Israeli warplanes carried out a strike deep inside Syrian territory on Wednesday, U.S. officials reported, saying they believed the target was a convoy carrying sophisticated anti-aircraft weaponry on the outskirts of Damascus that was intended for the Hizbollah in Lebanon.

The U.S. officials, who spoke on the condition of anonymity, said Israel had notified the United States about the attack, which the Syrian government condemned as an act of “arrogance and aggression”. Israel’s move demonstrated its determination to ensure that Hizbollah — its arch foe in the north — is unable to take advantage of the chaos in Syria to bolster its arsenal.

The predawn strike was the first time in more than five years that Israel’s air force had attacked a target in Syria. While there was no expectation that the beleaguered Assad government had an interest in retaliating, the strike raised concerns that the Syrian civil war had continued to spread beyond its border.

In a statement, the Syrian military denied that a convoy had been struck. It said the attack had hit a scientific research facility in the Damascus suburbs that was used to improve Syria’s defences, and called the attack “a flagrant breach of Syrian sovereignty and airspace”.

One U.S. official said the trucks targeted on Wednesday were believed to have been carrying sophisticated SA-17 anti-aircraft weapons.

Israeli officials would not confirm the airstrike, a common tactic here. But it came after days of intense security consultations with Prime Minister Benjamin Netanyahu regarding the possible movement of chemical and other weapons around Syria, and warnings that Israel would take action to thwart any possible transfers to Hizbollah.

Thousands of Israelis have crowded gas-mask distribution centres over the last two days. On Sunday, Israel deployed its Iron Dome missile defence system in the north, near Haifa, which was heavily bombed during the 2006 war with Lebanon.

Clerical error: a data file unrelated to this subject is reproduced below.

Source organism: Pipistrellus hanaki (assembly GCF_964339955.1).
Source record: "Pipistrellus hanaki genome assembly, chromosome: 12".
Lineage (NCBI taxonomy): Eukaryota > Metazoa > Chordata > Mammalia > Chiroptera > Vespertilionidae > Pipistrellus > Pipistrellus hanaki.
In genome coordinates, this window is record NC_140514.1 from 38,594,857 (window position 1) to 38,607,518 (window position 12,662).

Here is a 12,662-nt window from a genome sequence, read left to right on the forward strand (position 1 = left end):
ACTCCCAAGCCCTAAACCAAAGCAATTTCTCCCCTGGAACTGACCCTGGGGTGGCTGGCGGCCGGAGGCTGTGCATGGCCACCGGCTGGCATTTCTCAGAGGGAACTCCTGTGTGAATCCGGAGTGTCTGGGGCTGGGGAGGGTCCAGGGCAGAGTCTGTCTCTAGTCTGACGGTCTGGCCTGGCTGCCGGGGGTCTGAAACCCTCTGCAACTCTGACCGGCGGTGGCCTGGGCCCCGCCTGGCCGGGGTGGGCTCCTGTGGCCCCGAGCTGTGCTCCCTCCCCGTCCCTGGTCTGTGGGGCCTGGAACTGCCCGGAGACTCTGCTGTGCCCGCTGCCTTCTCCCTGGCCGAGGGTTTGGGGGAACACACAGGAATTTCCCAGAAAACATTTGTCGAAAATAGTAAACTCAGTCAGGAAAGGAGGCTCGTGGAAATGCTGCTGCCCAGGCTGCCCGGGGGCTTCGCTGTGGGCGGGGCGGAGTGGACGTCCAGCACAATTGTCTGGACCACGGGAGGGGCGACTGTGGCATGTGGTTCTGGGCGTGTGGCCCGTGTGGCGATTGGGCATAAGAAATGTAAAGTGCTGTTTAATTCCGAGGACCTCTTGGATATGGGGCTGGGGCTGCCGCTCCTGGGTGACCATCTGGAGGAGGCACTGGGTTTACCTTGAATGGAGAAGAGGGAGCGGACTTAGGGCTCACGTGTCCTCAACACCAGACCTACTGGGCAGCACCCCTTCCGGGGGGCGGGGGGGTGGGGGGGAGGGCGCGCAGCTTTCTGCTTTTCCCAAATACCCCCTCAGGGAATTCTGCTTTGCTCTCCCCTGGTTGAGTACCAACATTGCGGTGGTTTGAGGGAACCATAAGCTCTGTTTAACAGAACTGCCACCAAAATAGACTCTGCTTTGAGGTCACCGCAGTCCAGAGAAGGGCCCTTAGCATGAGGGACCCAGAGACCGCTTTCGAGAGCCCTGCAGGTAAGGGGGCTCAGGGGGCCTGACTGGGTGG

Syria and Israel are technically in a state of war but have long maintained an uneasy peace along their decades-old armistice line. Israel has mostly watched warily and tried to stay out of Syria’s raging civil war, fearful of provoking a wider confrontation with Iran and Hizbollah. In November, however, after several mortars fell on Israel’s side of the border, its tanks struck a Syrian artillery unit.

Several analysts said that despite the increased tensions, they thought the likelihood of retaliation for the airstrike was relatively low.

''It is necessary and correct to prepare for deterioration that scenario exists," Danny Yatom, a former chief of the Mossad, Israel's intelligence agency, told Ynet, a news website. "But in my assessment, there will not be a reaction, because neither Hizbollah nor the Syrians have an interest in retaliating."

Syria's president, Bashar Assad, "is deep in his own troubles”, Yatom said, "and Hezbollah is making a great effort to assist him, in parallel with its efforts to obtain weapons, so they won't want to broaden the circle of fighting”.

In the U.S., the State Department and Defence Department would not comment on reports of the strike.

— New York Times News Service

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